The people in Nepal have experienced pain on a level that most of us will never experience, with the trauma not happening just once, but over and over, plus hundreds of thousands of people are now homeless. Nepal also reported that 8,800 people lost their lives.
So Nepal had all of these thousands of homeless families, and then the monsoon rains hit. Because the ground shook so hard, the rains then washed a lot of their farmland off the sides of the mountains. They couldn’t plant crops, which is what had sustained their lives. So not only did they suffer from the earthquakes, but they also suffered from the monsoon rains, the landslides, the mud slides, the loss of food, the loss of drinking water, and the loss of electricity.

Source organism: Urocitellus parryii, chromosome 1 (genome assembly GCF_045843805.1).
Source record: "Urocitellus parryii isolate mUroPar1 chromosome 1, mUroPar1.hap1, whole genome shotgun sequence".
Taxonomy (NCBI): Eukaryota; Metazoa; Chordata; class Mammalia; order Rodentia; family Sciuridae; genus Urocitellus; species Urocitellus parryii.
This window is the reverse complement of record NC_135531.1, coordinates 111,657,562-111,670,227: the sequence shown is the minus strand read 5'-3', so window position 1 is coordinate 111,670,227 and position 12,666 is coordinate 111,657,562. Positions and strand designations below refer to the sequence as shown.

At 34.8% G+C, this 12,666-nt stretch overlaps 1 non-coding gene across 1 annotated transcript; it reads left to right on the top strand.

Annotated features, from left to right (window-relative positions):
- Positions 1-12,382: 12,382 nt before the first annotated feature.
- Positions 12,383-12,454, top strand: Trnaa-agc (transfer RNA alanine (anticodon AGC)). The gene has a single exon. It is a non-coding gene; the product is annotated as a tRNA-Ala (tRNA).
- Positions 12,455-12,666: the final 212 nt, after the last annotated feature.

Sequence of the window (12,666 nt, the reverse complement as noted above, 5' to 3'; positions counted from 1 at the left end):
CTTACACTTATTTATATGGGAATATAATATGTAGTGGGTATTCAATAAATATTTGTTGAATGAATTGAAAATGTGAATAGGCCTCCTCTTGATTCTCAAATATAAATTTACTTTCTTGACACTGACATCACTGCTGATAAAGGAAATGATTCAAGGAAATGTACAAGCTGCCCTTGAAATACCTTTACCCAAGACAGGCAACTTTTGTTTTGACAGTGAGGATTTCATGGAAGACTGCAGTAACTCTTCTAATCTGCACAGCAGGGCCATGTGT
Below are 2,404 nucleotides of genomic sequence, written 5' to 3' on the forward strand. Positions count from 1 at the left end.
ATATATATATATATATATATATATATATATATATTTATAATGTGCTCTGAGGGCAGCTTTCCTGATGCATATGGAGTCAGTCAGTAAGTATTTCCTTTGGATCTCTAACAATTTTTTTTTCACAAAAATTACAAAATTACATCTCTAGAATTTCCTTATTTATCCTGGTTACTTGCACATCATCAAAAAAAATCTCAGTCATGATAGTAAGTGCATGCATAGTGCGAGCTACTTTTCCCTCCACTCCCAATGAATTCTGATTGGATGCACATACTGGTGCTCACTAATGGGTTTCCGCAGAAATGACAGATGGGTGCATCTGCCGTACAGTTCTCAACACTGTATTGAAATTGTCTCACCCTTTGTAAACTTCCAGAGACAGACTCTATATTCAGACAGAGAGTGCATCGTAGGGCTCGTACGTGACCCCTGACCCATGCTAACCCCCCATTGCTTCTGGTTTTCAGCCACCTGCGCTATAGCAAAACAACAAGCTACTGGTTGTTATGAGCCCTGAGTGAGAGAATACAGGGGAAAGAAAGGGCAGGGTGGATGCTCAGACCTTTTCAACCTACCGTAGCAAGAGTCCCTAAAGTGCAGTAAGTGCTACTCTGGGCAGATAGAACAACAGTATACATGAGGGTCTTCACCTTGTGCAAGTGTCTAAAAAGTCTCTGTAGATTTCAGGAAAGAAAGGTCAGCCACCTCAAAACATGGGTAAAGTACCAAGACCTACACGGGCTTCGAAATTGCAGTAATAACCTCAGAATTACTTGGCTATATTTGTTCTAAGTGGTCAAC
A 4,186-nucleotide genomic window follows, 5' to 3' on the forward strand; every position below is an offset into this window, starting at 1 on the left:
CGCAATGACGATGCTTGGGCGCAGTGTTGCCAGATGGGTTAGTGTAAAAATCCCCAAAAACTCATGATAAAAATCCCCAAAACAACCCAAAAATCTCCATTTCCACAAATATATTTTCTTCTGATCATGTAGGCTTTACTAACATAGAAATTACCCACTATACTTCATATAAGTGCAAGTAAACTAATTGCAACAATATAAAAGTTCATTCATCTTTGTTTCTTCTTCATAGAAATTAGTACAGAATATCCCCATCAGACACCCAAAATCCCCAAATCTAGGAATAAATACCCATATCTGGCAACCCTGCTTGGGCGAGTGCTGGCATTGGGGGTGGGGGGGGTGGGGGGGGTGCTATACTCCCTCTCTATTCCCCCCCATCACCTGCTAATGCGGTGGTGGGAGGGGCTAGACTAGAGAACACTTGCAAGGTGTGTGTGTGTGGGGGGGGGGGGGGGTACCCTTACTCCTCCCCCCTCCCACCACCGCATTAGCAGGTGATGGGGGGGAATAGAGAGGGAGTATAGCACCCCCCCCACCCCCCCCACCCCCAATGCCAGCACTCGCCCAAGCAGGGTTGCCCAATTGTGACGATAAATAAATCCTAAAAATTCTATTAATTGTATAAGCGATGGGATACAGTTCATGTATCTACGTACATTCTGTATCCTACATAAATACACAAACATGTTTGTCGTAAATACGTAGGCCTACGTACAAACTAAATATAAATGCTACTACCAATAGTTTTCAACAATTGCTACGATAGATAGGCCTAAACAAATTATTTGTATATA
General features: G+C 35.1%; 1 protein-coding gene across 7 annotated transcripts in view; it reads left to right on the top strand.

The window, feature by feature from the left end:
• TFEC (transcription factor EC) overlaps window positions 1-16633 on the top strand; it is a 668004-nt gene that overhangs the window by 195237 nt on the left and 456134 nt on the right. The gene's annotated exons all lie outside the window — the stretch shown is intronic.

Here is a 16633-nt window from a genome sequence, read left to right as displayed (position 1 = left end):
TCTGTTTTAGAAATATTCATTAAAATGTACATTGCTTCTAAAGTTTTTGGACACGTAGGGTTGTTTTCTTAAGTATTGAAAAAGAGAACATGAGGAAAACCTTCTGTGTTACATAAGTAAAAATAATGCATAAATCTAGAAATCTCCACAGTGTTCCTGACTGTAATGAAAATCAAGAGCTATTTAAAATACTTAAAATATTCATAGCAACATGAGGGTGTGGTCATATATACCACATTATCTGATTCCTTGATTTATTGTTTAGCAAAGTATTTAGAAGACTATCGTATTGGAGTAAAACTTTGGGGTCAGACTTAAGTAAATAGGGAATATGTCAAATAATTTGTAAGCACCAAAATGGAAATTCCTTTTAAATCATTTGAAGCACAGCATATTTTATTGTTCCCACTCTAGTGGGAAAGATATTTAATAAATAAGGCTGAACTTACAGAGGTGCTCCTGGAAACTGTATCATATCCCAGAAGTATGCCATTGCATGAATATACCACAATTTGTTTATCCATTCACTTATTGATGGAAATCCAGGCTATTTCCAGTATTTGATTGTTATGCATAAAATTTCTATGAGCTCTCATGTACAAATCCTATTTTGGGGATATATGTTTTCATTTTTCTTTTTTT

Other things came out that we didn’t hear about from the news media, and this was about the maimed children from the earthquake. Literally hundreds of children were crushed or partially crushed in the rubble when their homes came down, causing loss of arms and legs. Some children lost both legs, some lost legs and arms. Over 400 children in Nepal today are disfigured and crippled from the loss of limbs. Because the schools don’t have the ability to provide special services for those children, they quit school. So it’s a compound effect that just goes on and on and on.
And yet when you go to Nepal, you see that with all they’ve been through, these people have a sense of peace, even though you can feel the deep pain and suffering. I was treated so amazingly with love and appreciation from these people who physically have nothing, absolutely nothing.